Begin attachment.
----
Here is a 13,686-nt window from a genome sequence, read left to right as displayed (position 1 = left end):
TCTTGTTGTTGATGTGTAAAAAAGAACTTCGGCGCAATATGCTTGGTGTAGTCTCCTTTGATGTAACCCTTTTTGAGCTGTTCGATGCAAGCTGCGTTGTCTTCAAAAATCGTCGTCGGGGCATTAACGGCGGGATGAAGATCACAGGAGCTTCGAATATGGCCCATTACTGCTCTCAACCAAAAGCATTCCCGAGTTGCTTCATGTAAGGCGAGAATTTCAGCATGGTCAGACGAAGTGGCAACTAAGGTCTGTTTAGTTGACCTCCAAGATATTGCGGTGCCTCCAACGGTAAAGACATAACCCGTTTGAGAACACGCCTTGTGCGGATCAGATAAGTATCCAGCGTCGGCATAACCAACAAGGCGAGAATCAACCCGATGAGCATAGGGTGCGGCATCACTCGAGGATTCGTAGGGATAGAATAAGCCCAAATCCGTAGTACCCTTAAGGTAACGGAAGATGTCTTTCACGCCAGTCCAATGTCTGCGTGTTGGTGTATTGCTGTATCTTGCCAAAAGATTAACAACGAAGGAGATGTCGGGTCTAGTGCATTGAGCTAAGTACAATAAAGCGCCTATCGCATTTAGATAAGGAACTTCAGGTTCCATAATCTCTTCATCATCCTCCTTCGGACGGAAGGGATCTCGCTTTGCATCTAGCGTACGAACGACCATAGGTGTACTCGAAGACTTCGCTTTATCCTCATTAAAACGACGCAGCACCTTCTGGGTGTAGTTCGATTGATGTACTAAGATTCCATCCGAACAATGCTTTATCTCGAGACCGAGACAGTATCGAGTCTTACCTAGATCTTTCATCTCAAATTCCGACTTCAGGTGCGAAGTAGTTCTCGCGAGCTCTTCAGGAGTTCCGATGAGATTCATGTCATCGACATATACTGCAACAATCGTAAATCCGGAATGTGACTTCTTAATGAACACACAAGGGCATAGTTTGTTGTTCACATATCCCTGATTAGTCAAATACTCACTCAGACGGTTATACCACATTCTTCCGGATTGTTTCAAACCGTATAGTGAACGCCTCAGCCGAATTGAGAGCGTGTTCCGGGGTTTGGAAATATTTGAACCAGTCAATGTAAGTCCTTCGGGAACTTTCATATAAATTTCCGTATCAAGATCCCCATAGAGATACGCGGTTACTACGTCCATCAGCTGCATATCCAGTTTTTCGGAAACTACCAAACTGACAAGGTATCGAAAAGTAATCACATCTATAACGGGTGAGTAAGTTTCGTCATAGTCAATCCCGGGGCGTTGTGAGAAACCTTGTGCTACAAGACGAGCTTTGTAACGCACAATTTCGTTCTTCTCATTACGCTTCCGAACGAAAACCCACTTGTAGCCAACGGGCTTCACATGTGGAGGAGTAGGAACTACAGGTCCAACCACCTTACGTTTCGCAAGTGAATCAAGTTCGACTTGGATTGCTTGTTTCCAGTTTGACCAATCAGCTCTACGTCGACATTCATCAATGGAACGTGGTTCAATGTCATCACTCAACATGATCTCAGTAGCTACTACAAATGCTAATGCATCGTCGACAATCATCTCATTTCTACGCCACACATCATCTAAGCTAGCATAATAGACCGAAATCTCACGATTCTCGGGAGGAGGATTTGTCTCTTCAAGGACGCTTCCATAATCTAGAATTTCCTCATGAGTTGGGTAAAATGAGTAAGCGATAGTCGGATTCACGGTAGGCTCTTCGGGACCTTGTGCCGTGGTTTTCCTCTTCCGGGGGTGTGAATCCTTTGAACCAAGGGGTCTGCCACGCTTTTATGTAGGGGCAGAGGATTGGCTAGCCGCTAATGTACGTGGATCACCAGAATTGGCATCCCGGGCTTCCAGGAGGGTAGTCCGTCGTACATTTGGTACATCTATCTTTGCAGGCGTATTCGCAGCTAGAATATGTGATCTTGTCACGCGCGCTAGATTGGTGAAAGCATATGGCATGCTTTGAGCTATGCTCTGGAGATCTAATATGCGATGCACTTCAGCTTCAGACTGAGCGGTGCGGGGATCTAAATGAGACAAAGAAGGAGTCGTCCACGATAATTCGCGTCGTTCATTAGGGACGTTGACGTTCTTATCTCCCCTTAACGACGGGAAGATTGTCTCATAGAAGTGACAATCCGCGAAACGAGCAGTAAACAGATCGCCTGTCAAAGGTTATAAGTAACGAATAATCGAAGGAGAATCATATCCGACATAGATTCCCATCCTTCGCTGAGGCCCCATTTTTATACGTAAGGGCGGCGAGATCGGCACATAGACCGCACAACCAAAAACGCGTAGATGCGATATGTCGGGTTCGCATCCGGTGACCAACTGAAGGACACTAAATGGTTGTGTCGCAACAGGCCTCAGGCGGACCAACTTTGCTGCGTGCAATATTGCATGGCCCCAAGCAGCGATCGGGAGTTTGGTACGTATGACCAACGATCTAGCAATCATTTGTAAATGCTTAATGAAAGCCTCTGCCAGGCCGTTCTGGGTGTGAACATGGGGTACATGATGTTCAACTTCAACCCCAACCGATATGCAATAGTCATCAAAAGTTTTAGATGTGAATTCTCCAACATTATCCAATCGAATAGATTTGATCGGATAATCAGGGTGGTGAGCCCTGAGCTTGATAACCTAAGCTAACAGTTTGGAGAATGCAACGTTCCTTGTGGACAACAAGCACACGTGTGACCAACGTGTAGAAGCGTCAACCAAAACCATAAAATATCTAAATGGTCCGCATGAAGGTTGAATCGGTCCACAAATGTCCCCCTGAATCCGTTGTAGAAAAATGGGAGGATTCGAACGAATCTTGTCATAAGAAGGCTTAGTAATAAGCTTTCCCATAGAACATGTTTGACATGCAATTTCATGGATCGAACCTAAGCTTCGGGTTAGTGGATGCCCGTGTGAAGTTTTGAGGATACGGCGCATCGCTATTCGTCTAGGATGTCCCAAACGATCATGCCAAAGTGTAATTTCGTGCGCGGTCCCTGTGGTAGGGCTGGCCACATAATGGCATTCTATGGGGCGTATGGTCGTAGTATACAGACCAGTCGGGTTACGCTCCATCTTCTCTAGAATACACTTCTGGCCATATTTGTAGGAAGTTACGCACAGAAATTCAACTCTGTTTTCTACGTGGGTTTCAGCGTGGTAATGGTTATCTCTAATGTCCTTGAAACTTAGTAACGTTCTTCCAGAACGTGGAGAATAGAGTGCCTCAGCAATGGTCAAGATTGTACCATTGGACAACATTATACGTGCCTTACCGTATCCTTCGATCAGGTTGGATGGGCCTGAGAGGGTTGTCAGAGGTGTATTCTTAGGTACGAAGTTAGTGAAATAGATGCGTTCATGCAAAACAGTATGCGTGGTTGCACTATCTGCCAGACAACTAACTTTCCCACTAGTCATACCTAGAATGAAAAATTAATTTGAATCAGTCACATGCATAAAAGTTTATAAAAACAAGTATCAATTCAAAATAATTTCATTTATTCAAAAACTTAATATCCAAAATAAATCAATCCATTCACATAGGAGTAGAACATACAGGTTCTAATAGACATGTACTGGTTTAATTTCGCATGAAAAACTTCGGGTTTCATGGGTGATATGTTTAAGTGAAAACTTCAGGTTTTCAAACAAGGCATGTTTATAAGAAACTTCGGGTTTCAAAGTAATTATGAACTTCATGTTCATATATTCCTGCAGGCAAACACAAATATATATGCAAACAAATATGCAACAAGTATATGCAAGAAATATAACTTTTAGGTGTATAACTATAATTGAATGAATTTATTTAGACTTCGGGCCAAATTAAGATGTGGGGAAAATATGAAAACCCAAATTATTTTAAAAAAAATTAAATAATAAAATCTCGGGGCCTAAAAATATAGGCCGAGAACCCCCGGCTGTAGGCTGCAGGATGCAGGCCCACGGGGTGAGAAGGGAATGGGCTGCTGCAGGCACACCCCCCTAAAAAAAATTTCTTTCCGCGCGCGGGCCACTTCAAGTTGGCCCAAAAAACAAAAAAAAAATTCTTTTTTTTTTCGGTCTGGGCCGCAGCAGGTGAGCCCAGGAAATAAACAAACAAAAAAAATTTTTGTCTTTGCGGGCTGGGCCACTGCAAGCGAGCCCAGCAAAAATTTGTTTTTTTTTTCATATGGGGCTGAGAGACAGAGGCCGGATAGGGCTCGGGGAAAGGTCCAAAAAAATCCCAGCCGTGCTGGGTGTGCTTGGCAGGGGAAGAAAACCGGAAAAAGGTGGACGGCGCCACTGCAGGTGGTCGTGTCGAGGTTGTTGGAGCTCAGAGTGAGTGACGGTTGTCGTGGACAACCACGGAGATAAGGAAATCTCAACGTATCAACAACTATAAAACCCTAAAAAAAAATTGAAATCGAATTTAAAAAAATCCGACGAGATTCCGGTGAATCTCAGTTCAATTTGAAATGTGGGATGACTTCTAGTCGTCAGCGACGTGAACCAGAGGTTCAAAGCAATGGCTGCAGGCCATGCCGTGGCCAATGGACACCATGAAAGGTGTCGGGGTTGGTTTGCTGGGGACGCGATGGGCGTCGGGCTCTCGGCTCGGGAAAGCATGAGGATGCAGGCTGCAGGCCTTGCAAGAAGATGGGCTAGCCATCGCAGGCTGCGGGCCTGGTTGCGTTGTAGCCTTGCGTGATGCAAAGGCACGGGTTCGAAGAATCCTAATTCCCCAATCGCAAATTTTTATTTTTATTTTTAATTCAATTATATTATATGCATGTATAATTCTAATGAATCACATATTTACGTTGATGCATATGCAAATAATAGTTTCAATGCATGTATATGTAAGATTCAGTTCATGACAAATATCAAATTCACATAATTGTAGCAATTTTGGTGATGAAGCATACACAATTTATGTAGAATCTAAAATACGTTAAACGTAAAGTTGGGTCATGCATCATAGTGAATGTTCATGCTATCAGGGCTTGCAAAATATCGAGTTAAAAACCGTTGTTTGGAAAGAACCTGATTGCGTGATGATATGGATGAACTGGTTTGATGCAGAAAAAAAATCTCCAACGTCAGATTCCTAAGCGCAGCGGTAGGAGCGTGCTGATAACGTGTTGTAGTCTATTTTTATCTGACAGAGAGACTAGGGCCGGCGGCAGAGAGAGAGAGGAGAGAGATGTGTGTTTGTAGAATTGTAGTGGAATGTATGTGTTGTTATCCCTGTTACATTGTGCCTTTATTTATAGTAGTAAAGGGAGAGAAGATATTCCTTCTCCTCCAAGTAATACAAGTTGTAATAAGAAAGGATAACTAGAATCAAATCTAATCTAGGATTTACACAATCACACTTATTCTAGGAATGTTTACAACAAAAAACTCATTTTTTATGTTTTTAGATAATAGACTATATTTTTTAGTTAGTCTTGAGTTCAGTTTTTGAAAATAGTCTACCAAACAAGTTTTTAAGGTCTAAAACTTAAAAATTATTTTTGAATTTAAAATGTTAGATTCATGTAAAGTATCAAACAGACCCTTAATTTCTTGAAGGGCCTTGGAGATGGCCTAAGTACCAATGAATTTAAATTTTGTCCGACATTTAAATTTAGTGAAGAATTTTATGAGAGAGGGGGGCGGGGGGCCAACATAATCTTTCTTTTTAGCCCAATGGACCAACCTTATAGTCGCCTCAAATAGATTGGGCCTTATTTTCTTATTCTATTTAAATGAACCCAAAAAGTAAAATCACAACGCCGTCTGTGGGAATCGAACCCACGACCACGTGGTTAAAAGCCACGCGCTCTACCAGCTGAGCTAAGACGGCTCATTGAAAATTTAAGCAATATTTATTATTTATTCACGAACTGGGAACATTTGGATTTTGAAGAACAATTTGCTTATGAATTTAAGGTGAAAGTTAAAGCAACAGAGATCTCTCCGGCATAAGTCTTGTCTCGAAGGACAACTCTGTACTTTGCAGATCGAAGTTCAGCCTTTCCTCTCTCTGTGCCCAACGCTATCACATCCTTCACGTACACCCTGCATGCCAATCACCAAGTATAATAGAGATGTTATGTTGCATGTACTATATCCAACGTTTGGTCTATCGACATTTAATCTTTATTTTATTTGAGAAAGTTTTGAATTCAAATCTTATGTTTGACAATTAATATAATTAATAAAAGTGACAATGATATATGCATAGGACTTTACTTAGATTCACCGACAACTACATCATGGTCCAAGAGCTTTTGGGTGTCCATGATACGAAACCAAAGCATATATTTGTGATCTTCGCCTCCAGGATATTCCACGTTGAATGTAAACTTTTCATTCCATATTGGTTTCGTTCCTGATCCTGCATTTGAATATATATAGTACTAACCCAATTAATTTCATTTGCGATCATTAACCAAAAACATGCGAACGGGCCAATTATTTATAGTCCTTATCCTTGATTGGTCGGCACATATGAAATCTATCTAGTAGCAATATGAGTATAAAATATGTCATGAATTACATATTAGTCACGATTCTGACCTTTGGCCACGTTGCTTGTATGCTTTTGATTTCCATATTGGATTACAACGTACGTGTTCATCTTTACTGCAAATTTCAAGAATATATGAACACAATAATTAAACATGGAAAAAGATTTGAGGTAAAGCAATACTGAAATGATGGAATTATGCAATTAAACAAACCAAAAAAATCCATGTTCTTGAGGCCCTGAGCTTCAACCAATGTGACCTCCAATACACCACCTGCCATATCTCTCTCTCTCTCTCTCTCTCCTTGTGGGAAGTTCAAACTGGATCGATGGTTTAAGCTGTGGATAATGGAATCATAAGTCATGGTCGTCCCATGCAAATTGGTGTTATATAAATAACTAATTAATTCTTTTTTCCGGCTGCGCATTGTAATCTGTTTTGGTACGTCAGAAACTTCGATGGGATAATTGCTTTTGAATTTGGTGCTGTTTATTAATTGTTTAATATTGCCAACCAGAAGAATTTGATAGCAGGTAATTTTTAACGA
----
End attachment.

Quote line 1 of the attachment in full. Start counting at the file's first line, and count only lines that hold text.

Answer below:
Here is a 13,686-nt window from a genome sequence, read left to right as displayed (position 1 = left end):